14
May
08

Gas to save your soul – part 2

Before I object to First Baptist Church, Snellville’s giving away of free gas, I must remove the log from my own eye by admitting there was a day I participated in schemes similar to this one.

Years ago First Baptist Center Point drew names to give away bikes to kids who participated in Vacation Bible School.  Before Jason Motte came to CrossPoint, our student ministry tried to give away a used car to a student who participated in a weeks worth of student events.  A funny thing happened along the way, the car did not run.  These are just a few examples.  I could mention more than a few other gimmicks I have used to lure people to a church activity.

Thank goodness, the days of gimmicks are over.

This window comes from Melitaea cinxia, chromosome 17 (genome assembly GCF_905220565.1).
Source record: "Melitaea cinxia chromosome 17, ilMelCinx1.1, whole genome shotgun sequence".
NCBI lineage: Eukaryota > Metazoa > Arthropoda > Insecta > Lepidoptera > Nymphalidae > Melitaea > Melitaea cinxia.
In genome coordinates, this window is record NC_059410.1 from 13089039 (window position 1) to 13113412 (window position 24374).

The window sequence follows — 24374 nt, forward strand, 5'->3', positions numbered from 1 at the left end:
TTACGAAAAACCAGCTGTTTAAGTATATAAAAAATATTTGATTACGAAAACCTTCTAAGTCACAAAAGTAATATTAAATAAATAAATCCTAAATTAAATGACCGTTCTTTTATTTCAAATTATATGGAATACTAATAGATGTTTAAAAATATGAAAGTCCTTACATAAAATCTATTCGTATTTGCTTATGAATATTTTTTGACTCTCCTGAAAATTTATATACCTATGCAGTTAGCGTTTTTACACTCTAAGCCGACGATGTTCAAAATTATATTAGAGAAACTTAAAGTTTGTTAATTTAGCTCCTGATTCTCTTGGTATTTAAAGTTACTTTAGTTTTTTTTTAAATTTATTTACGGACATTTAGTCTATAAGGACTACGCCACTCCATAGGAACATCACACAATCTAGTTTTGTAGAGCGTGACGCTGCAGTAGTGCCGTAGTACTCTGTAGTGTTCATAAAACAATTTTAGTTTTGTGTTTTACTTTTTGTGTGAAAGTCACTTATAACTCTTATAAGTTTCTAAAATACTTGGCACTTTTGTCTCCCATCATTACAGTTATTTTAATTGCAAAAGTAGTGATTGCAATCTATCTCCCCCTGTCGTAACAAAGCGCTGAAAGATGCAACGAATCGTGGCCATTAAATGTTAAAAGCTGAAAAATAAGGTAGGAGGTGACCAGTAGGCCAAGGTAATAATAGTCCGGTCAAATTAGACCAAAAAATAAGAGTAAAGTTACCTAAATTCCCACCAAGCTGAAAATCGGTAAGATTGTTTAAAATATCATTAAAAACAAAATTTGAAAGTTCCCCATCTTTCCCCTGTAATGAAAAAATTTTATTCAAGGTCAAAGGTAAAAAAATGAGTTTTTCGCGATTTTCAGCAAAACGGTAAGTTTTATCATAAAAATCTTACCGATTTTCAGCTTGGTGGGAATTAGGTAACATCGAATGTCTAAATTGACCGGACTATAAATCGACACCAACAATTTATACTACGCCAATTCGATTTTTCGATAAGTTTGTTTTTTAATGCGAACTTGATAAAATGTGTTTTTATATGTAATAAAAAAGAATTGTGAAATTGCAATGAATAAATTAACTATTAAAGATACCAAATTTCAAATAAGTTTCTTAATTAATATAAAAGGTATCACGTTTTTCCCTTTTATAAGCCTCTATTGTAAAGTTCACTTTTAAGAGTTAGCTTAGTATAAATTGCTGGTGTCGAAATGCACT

I know some of you think I am going “old school” in my leadership as the pastor of CrossPoint.  Perhaps I am.  However, a scheme like this just gives me the creeps.

If I were on staff at Snellville, I would have asked the following questions before we went public with the plan:

  • What does this plan say about our church?

These people can’t be serious, can they?  Do they really think this is a way to advance the kingdom?

What separates First Snellville from any other organization or corporation in the community?  What happens when the church across town offers a free trip to Hawaii for those who attend their services?

Here’s the problem with this kind of thinking: churches cannot compete with the business world.  This plan competes with the busines world.

And why can’t churches compete with the business world?  Because the business world wins every time.  On the other hand, the flipside is also true: the buisness world cannot compete with the church, as long as the church remains faithful to the Gospel.  I am not so sure this concept has much to do with remaining faithful to the gospel.